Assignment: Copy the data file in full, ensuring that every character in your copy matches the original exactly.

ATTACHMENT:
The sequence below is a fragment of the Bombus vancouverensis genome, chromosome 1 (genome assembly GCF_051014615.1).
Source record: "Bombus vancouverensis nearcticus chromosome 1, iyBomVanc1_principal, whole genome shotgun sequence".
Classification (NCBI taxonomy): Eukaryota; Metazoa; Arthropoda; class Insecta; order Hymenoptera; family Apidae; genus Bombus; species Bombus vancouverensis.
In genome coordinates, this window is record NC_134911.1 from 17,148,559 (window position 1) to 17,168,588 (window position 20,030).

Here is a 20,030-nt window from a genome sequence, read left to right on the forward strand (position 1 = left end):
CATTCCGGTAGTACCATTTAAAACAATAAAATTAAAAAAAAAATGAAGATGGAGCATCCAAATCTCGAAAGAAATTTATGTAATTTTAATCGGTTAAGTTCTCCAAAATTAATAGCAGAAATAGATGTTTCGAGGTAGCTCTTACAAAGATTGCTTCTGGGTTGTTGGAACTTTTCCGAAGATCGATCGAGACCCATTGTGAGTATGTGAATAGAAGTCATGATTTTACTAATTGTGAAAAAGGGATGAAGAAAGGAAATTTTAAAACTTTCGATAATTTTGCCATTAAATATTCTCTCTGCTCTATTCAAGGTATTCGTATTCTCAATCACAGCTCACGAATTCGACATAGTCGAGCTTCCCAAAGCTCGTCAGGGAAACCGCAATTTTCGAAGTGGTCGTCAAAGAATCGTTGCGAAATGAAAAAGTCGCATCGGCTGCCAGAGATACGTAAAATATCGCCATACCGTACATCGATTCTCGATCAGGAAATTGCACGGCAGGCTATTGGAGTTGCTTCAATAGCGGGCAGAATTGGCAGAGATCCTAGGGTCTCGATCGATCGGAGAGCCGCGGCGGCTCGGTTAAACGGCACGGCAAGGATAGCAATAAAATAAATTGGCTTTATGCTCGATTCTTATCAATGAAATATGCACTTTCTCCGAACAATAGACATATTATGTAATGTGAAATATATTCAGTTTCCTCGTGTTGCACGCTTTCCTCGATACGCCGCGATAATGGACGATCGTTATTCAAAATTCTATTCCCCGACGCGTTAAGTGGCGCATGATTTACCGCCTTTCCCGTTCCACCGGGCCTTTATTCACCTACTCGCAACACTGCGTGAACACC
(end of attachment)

The sequence below is a fragment of the Bombus vancouverensis genome, chromosome 1 (genome assembly GCF_051014615.1).
Source record: "Bombus vancouverensis nearcticus chromosome 1, iyBomVanc1_principal, whole genome shotgun sequence".
Classification (NCBI taxonomy): Eukaryota; Metazoa; Arthropoda; class Insecta; order Hymenoptera; family Apidae; genus Bombus; species Bombus vancouverensis.
In genome coordinates, this window is record NC_134911.1 from 17,148,559 (window position 1) to 17,168,588 (window position 20,030).

Here is a 20,030-nt window from a genome sequence, read left to right on the forward strand (position 1 = left end):
CATTCCGGTAGTACCATTTAAAACAATAAAATTAAAAAAAAAATGAAGATGGAGCATCCAAATCTCGAAAGAAATTTATGTAATTTTAATCGGTTAAGTTCTCCAAAATTAATAGCAGAAATAGATGTTTCGAGGTAGCTCTTACAAAGATTGCTTCTGGGTTGTTGGAACTTTTCCGAAGATCGATCGAGACCCATTGTGAGTATGTGAATAGAAGTCATGATTTTACTAATTGTGAAAAAGGGATGAAGAAAGGAAATTTTAAAACTTTCGATAATTTTGCCATTAAATATTCTCTCTGCTCTATTCAAGGTATTCGTATTCTCAATCACAGCTCACGAATTCGACATAGTCGAGCTTCCCAAAGCTCGTCAGGGAAACCGCAATTTTCGAAGTGGTCGTCAAAGAATCGTTGCGAAATGAAAAAGTCGCATCGGCTGCCAGAGATACGTAAAATATCGCCATACCGTACATCGATTCTCGATCAGGAAATTGCACGGCAGGCTATTGGAGTTGCTTCAATAGCGGGCAGAATTGGCAGAGATCCTAGGGTCTCGATCGATCGGAGAGCCGCGGCGGCTCGGTTAAACGGCACGGCAAGGATAGCAATAAAATAAATTGGCTTTATGCTCGATTCTTATCAATGAAATATGCACTTTCTCCGAACAATAGACATATTATGTAATGTGAAATATATTCAGTTTCCTCGTGTTGCACGCTTTCCTCGATACGCCGCGATAATGGACGATCGTTATTCAAAATTCTATTCCCCGACGCGTTAAGTGGCGCATGATTTACCGCCTTTCCCGTTCCACCGGGCCTTTATTCACCTACTCGCAACACTGCGTGAACACC